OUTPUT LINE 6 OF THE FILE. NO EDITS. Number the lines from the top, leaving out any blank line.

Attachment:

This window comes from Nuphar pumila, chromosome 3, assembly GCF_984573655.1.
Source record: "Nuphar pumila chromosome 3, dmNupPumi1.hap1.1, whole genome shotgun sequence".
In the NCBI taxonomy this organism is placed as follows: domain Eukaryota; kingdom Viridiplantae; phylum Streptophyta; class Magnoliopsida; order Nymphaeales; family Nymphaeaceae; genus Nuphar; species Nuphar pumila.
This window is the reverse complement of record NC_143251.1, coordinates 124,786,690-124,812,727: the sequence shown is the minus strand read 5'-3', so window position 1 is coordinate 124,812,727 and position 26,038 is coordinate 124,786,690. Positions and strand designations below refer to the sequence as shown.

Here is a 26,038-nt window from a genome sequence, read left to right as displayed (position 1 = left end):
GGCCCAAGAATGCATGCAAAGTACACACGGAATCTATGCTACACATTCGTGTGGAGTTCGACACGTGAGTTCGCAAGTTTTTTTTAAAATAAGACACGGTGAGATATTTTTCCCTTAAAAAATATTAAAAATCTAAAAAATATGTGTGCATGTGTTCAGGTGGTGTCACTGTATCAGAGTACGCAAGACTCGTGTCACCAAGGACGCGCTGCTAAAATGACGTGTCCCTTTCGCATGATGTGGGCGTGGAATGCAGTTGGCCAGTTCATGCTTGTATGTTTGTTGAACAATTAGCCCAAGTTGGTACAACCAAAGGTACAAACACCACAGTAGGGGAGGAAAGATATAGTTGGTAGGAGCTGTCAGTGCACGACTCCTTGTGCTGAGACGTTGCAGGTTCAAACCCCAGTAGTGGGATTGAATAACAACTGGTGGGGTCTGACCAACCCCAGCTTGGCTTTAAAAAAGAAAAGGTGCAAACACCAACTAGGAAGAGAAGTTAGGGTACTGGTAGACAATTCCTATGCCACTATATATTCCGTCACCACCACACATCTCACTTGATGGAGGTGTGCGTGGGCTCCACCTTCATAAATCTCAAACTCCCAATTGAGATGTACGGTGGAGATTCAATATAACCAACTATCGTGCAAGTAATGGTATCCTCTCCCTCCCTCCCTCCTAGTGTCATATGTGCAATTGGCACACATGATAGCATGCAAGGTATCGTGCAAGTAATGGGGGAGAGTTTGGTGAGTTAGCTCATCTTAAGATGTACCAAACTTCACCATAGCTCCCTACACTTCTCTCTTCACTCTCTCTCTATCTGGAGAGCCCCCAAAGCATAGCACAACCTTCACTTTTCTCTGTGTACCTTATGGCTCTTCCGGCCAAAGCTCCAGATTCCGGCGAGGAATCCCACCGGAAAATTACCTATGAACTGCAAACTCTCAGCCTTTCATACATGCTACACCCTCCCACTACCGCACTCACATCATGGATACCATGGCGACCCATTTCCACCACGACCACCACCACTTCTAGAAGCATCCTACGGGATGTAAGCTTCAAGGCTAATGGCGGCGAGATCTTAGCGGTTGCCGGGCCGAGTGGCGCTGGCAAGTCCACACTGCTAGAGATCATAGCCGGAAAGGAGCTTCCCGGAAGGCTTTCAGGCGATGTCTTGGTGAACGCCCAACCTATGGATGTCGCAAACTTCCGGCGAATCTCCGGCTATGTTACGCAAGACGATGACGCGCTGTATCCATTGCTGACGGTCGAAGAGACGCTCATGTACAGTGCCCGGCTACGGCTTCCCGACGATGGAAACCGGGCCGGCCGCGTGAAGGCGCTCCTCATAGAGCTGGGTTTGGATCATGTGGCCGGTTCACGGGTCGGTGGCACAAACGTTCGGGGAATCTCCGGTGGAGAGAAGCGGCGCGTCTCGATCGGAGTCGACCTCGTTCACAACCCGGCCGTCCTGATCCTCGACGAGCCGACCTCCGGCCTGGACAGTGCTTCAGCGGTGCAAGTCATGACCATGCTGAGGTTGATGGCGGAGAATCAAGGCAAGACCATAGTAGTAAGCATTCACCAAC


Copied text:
GGCCCAAGAATGCATGCAAAGTACACACGGAATCTATGCTACACATTCGTGTGGAGTTCGACACGTGAGTTCGCAAGTTTTTTTTAAAATAAGACACGGTGAGATATTTTTCCCTTAAAAAATATTAAAAATCTAAAAAATATGTGTGCATGTGTTCAGGTGGTGTCACTGTATCAGAGTACGCAAGACTCGTGTCACCAAGGACGCGCTGCTAAAATGACGTGTCCCTTTCGCATGATGTGGGCGTGGAATGCAGTTGGCCAGTTCATGCTTGTATGTTTGTTGAACAATTAGCCCAAGTTGGTACAACCAAAGGTACAAACACCACAGTAGGGGAGGAAAGATATAGTTGGTAGGAGCTGTCAGTGCACGACTCCTTGTGCTGAGACGTTGCAGGTTCAAACCCCAGTAGTGGGATTGAATAACAACTGGTGGGGTCTGACCAACCCCAGCTTGGCTTTAAAAAAGAAAAGGTGCAAACACCAACTAGGAAGAGAAGTTAGGGTACTGGTAGACAATTCCTATGCCACTATATATTCCGTCACCACCACACATCTCACTTGATGGAGGTGTGCGTGGGCTCCACCTTCATAAATCTCAAACTCCCAATTGAGATGTACGGTGGAGATTCAATATAACCAACTATCGTGCAAGTAATGGTATCCTCTCCCTCCCTCCCTCCTAGTGTCATATGTGCAATTGGCACACATGATAGCATGCAAGGTATCGTGCAAGTAATGGGGGAGAGTTTGGTGAGTTAGCTCATCTTAAGATGTACCAAACTTCACCATAGCTCCCTACACTTCTCTCTTCACTCTCTCTCTATCTGGAGAGCCCCCAAAGCATAGCACAACCTTCACTTTTCTCTGTGTACCTTATGGCTCTTCCGGCCAAAGCTCCAGATTCCGGCGAGGAATCCCACCGGAAAATTACCTATGAACTGCAAACTCTCAGCCTTTCATACATGCTACACCCTCCCACTACCGCACTCACATCATGGATACCATGGCGACCCATTTCCACCACGACCACCACCACTTCTAGAAGCATCCTACGGGATGTAAGCTTCAAGGCTAATGGCGGCGAGATCTTAGCGGTTGCCGGGCCGAGTGGCGCTGGCAAGTCCACACTGCTAGAGATCATAGCCGGAAAGGAGCTTCCCGGAAGGCTTTCAGGCGATGTCTTGGTGAACGCCCAACCTATGGATGTCGCAAACTTCCGGCGAATCTCCGGCTATGTTACGCAAGACGATGACGCGCTGTATCCATTGCTGACGGTCGAAGAGACGCTCATGTACAGTGCCCGGCTACGGCTTCCCGACGATGGAAACCGGGCCGGCCGCGTGAAGGCGCTCCTCATAGAGCTGGGTTTGGATCATGTGGCCGGTTCACGGGTCGGTGGCACAAACGTTCGGGGAATCTCCGGTGGAGAGAAGCGGCGCGTCTCGATCGGAGTCGACCTCGTTCACAACCCGGCCGTCCTGATCCTCGACGAGCCGACCTCCGGCCTGGACAGTGCTTCAGCGGTGCAAGTCATGACCATGCTGAGGTTGATGGCGGAGAATCAAGGCAAGACCATAGTAGTAAGCATTCACCAAC